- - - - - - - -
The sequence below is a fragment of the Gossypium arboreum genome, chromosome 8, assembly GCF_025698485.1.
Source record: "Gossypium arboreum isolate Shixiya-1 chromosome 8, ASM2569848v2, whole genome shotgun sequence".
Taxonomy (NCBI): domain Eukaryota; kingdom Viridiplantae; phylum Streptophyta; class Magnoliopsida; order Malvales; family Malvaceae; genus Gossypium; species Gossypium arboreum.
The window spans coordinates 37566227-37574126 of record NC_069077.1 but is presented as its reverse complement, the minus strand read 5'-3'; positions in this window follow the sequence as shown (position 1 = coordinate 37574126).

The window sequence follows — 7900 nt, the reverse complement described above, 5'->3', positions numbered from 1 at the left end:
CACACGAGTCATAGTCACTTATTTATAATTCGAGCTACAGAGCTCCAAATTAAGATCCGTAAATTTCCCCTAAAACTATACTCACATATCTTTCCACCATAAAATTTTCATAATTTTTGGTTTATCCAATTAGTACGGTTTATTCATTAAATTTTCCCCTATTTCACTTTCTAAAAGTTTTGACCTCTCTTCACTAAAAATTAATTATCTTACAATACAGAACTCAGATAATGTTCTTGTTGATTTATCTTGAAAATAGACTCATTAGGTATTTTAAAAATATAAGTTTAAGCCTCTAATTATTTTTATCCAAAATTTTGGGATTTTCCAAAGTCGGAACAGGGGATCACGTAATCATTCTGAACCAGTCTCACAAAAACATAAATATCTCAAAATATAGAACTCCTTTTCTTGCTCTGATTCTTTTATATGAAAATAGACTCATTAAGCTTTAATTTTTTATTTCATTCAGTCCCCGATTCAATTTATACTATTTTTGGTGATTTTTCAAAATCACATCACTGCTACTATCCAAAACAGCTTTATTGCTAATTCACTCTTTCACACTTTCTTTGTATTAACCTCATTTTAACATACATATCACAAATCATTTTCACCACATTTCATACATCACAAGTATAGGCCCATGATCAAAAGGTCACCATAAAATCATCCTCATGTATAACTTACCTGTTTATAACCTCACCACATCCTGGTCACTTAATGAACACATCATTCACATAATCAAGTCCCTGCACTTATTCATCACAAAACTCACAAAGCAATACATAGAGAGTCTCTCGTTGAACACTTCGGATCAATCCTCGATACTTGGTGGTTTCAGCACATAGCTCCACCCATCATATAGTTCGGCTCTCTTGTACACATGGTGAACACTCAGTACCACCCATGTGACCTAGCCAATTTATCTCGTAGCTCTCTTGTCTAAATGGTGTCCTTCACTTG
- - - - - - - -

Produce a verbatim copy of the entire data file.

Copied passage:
The sequence below is a fragment of the Gossypium arboreum genome, chromosome 8, assembly GCF_025698485.1.
Source record: "Gossypium arboreum isolate Shixiya-1 chromosome 8, ASM2569848v2, whole genome shotgun sequence".
Taxonomy (NCBI): domain Eukaryota; kingdom Viridiplantae; phylum Streptophyta; class Magnoliopsida; order Malvales; family Malvaceae; genus Gossypium; species Gossypium arboreum.
The window spans coordinates 37566227-37574126 of record NC_069077.1 but is presented as its reverse complement, the minus strand read 5'-3'; positions in this window follow the sequence as shown (position 1 = coordinate 37574126).

The window sequence follows — 7900 nt, the reverse complement described above, 5'->3', positions numbered from 1 at the left end:
CACACGAGTCATAGTCACTTATTTATAATTCGAGCTACAGAGCTCCAAATTAAGATCCGTAAATTTCCCCTAAAACTATACTCACATATCTTTCCACCATAAAATTTTCATAATTTTTGGTTTATCCAATTAGTACGGTTTATTCATTAAATTTTCCCCTATTTCACTTTCTAAAAGTTTTGACCTCTCTTCACTAAAAATTAATTATCTTACAATACAGAACTCAGATAATGTTCTTGTTGATTTATCTTGAAAATAGACTCATTAGGTATTTTAAAAATATAAGTTTAAGCCTCTAATTATTTTTATCCAAAATTTTGGGATTTTCCAAAGTCGGAACAGGGGATCACGTAATCATTCTGAACCAGTCTCACAAAAACATAAATATCTCAAAATATAGAACTCCTTTTCTTGCTCTGATTCTTTTATATGAAAATAGACTCATTAAGCTTTAATTTTTTATTTCATTCAGTCCCCGATTCAATTTATACTATTTTTGGTGATTTTTCAAAATCACATCACTGCTACTATCCAAAACAGCTTTATTGCTAATTCACTCTTTCACACTTTCTTTGTATTAACCTCATTTTAACATACATATCACAAATCATTTTCACCACATTTCATACATCACAAGTATAGGCCCATGATCAAAAGGTCACCATAAAATCATCCTCATGTATAACTTACCTGTTTATAACCTCACCACATCCTGGTCACTTAATGAACACATCATTCACATAATCAAGTCCCTGCACTTATTCATCACAAAACTCACAAAGCAATACATAGAGAGTCTCTCGTTGAACACTTCGGATCAATCCTCGATACTTGGTGGTTTCAGCACATAGCTCCACCCATCATATAGTTCGGCTCTCTTGTACACATGGTGAACACTCAGTACCACCCATGTGACCTAGCCAATTTATCTCGTAGCTCTCTTGTCTAAATGGTGTCCTTCACTTG